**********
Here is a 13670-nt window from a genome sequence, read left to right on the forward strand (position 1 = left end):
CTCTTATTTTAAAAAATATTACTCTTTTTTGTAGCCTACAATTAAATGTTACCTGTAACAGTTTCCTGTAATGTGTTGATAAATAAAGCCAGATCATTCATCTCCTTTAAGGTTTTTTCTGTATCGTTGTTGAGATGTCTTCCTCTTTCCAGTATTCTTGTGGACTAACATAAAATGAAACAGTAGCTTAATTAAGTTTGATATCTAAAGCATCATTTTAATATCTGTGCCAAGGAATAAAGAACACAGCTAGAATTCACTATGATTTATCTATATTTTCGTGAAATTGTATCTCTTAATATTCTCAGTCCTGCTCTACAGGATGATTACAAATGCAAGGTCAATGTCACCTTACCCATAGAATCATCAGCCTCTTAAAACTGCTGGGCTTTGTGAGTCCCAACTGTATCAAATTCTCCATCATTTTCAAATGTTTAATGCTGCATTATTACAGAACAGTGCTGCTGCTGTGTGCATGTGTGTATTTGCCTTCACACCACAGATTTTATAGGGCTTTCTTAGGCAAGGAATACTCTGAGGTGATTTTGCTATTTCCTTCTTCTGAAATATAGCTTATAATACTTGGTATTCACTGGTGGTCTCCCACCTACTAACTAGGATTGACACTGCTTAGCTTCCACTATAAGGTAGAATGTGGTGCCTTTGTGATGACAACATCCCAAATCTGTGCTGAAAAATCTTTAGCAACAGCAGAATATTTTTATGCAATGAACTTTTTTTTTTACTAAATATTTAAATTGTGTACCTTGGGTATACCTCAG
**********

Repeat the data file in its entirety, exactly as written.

Here is a 13670-nt window from a genome sequence, read left to right on the forward strand (position 1 = left end):
CTCTTATTTTAAAAAATATTACTCTTTTTTGTAGCCTACAATTAAATGTTACCTGTAACAGTTTCCTGTAATGTGTTGATAAATAAAGCCAGATCATTCATCTCCTTTAAGGTTTTTTCTGTATCGTTGTTGAGATGTCTTCCTCTTTCCAGTATTCTTGTGGACTAACATAAAATGAAACAGTAGCTTAATTAAGTTTGATATCTAAAGCATCATTTTAATATCTGTGCCAAGGAATAAAGAACACAGCTAGAATTCACTATGATTTATCTATATTTTCGTGAAATTGTATCTCTTAATATTCTCAGTCCTGCTCTACAGGATGATTACAAATGCAAGGTCAATGTCACCTTACCCATAGAATCATCAGCCTCTTAAAACTGCTGGGCTTTGTGAGTCCCAACTGTATCAAATTCTCCATCATTTTCAAATGTTTAATGCTGCATTATTACAGAACAGTGCTGCTGCTGTGTGCATGTGTGTATTTGCCTTCACACCACAGATTTTATAGGGCTTTCTTAGGCAAGGAATACTCTGAGGTGATTTTGCTATTTCCTTCTTCTGAAATATAGCTTATAATACTTGGTATTCACTGGTGGTCTCCCACCTACTAACTAGGATTGACACTGCTTAGCTTCCACTATAAGGTAGAATGTGGTGCCTTTGTGATGACAACATCCCAAATCTGTGCTGAAAAATCTTTAGCAACAGCAGAATATTTTTATGCAATGAACTTTTTTTTTTACTAAATATTTAAATTGTGTACCTTGGGTATACCTCAG